Labour members won’t forgive Mayoral candidates who put their ambition before the party


CIty Hall London

I’ve written a piece for the London Evening Standard today on the London Mayoral race post-Boris, including an analysis of the current runners and riders for the seat. The list of potential candidates is pretty established now – Tessa Jowell, David Lammy, Andrew Adonis, Sadiq Khan, Diane Abbott, Christian Wolmar and Doreen Lawrence.

Recently Margaret Hodge’s name has entered the frame, but the one new name that I came across whilst writing the Standard piece was Jon Cruddas. A senior trade union source argued he was “a serious big-hitter with a big vision”, which is true. I’m far from convinced that Cruddas would go for London Mayor – but if he did he’d be a credible candidate.

Regardless of who the candidates are though, it’s clear that the role of London Mayor will need to be reimagined if Labour are to win. There is no Boris – or Ken – amongst Labour’s ranks. Labour’s candidates are largely – for better or worse – conventional politicians. Perhaps, as I argue in the Standard, a new mayor could focus on “a little less grandstanding and sloganeering, a little more consensus-building, planning and getting things done”.

Yet what I expect most Labour members will be keen on is a sustained focus, not on the London Mayoral race, but on next year’s general election:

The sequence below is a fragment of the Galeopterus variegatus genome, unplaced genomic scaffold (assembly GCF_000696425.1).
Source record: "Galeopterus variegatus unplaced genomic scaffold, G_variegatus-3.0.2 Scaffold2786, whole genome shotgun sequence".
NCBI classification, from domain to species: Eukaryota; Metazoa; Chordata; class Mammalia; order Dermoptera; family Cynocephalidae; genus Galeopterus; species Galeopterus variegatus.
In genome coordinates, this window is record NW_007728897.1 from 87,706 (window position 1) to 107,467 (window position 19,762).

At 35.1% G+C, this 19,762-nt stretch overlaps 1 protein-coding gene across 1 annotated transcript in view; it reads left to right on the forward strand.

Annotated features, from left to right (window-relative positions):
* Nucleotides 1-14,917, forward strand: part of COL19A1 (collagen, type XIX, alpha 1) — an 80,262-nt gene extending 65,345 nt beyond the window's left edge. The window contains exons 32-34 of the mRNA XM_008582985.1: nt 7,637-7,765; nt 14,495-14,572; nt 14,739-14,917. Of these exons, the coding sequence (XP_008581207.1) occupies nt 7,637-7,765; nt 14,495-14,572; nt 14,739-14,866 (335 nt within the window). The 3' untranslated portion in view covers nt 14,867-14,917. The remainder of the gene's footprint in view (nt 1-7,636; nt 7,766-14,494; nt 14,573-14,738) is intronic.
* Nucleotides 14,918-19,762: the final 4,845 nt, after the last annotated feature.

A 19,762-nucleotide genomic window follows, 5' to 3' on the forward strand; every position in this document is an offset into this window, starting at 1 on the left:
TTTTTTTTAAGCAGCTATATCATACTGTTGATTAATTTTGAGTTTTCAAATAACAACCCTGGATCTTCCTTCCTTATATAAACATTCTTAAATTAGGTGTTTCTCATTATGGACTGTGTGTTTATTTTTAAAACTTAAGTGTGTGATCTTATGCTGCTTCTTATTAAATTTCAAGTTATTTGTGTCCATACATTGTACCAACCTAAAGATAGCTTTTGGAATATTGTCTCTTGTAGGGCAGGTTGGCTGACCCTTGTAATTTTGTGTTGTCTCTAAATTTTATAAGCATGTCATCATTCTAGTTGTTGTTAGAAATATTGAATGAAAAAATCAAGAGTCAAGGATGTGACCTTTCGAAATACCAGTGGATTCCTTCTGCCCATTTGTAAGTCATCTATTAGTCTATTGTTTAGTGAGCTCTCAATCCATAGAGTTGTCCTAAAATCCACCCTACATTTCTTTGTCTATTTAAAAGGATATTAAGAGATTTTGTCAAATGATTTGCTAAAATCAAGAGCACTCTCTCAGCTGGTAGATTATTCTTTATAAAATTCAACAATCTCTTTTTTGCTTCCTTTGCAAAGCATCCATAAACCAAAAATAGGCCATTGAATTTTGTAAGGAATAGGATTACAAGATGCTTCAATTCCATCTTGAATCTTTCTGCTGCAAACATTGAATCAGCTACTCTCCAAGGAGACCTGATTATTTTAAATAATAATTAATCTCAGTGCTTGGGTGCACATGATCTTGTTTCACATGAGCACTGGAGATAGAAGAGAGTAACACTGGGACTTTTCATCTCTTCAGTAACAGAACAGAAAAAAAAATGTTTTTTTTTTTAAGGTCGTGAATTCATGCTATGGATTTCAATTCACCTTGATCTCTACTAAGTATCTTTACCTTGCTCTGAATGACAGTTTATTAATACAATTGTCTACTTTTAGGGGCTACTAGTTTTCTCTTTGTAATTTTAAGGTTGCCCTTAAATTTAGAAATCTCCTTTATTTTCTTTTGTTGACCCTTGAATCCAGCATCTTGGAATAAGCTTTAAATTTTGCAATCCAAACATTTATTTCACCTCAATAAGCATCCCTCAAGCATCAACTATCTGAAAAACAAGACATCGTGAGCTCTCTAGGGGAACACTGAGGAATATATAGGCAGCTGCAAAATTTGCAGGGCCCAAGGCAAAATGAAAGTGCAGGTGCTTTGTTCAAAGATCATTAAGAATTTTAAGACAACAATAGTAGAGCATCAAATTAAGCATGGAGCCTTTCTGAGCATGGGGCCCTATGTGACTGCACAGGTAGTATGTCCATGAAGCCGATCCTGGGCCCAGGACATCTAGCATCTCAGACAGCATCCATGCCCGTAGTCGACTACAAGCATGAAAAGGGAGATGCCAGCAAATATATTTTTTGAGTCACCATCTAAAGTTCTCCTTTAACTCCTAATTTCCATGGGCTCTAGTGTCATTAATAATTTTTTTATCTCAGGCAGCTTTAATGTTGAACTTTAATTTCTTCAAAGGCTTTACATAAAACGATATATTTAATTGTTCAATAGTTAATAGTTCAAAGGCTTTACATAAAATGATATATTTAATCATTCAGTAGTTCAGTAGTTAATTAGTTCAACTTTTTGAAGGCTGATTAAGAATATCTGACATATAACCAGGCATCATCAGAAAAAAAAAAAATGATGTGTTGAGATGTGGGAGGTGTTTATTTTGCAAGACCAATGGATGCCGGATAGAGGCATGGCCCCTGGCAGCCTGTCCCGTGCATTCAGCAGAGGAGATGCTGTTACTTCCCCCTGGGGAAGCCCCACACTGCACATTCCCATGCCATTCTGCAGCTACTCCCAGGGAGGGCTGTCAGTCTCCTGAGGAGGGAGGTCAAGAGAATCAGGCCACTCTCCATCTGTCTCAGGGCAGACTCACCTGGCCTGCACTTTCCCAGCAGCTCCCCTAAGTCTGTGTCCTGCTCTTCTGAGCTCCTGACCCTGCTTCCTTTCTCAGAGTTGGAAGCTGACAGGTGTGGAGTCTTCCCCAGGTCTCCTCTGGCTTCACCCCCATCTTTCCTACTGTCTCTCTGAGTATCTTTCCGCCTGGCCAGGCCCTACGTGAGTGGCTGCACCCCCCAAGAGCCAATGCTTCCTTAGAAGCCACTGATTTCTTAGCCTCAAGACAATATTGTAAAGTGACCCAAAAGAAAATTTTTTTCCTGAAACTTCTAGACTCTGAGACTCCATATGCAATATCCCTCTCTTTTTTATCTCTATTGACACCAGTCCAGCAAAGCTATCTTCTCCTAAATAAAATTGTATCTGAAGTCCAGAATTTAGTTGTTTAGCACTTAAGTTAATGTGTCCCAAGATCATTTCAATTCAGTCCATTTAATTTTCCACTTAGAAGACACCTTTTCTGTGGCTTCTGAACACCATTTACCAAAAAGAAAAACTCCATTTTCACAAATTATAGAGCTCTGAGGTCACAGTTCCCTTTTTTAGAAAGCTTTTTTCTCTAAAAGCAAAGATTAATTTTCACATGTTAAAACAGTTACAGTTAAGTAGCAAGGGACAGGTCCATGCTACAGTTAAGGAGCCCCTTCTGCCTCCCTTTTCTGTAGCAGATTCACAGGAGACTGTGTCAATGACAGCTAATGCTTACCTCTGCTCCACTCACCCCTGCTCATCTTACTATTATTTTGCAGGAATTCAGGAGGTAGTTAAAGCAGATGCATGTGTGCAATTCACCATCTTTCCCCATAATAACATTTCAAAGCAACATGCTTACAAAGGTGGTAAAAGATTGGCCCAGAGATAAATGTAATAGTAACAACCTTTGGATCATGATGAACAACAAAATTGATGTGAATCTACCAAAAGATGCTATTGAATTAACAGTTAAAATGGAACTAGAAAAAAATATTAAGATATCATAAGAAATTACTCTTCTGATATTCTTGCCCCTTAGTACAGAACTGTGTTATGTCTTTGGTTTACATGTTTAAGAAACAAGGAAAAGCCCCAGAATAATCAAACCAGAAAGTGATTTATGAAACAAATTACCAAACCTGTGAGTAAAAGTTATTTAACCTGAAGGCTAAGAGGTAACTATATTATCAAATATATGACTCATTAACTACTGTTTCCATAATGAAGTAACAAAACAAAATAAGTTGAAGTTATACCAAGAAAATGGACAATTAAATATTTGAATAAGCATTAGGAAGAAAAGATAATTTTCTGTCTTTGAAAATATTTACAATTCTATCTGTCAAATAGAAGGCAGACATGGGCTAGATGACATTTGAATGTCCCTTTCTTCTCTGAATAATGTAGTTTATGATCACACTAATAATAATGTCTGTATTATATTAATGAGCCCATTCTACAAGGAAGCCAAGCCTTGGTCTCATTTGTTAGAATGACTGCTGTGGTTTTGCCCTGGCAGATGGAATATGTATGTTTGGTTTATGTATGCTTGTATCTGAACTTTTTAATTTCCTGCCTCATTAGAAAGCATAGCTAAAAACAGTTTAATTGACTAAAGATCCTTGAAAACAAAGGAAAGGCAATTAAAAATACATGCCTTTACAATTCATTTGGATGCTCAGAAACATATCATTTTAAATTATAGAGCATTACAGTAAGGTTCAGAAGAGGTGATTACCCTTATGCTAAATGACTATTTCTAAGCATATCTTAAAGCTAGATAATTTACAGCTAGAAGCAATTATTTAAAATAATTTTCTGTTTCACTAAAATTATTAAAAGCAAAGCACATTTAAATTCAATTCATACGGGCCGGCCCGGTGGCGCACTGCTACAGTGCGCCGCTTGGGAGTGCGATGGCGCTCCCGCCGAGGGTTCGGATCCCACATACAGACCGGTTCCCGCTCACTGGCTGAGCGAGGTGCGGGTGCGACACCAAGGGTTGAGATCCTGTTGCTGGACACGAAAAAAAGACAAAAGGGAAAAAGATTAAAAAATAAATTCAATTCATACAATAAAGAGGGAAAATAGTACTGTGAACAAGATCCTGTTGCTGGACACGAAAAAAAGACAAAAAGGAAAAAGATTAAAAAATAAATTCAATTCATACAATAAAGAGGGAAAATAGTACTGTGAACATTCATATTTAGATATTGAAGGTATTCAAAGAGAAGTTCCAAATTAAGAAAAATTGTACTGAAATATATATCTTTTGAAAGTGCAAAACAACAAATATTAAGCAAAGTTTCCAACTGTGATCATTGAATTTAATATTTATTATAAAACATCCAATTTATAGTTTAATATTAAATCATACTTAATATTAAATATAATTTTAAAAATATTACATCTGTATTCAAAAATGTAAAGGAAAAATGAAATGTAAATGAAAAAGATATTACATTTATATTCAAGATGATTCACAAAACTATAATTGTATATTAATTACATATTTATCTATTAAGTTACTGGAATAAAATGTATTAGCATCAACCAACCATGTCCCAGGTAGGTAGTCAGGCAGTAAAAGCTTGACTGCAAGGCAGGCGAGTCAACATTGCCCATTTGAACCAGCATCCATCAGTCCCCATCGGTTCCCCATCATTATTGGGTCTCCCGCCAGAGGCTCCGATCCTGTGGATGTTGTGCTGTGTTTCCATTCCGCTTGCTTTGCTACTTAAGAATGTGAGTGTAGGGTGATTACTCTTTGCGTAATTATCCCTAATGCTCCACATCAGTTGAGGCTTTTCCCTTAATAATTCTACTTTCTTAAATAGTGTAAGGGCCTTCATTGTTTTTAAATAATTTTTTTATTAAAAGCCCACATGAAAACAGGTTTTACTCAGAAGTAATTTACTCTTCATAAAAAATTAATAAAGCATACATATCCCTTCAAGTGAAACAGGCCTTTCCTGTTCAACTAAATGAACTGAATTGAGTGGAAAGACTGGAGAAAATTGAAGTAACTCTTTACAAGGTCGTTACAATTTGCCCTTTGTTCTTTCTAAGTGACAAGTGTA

“one mistake the candidates must all avoid is to be seen putting themselves first. Politics is often a choice between duty and ambition. By abandoning London to pursue the Tory leadership, Boris is choosing the latter. By announcing their candidacy before May 2015, Labour hopefuls could spend months grandstanding, peeling away from party policy and ingratiating themselves with the London establishment. Or they could spend the next year campaigning for the next election that matters.”

Winning the London Mayoral race is incredibly important for the party. It’s the single largest individual mandate in British politics, and provides leadership to our one global city. But what’s far more important is winning the general election next year. Any candidate who distracts from or stands in the way of that will likely reap the whirlwind from party members come summer 2015.

Sensible candidates will bide their time, and work for a Labour victory before working for their own.

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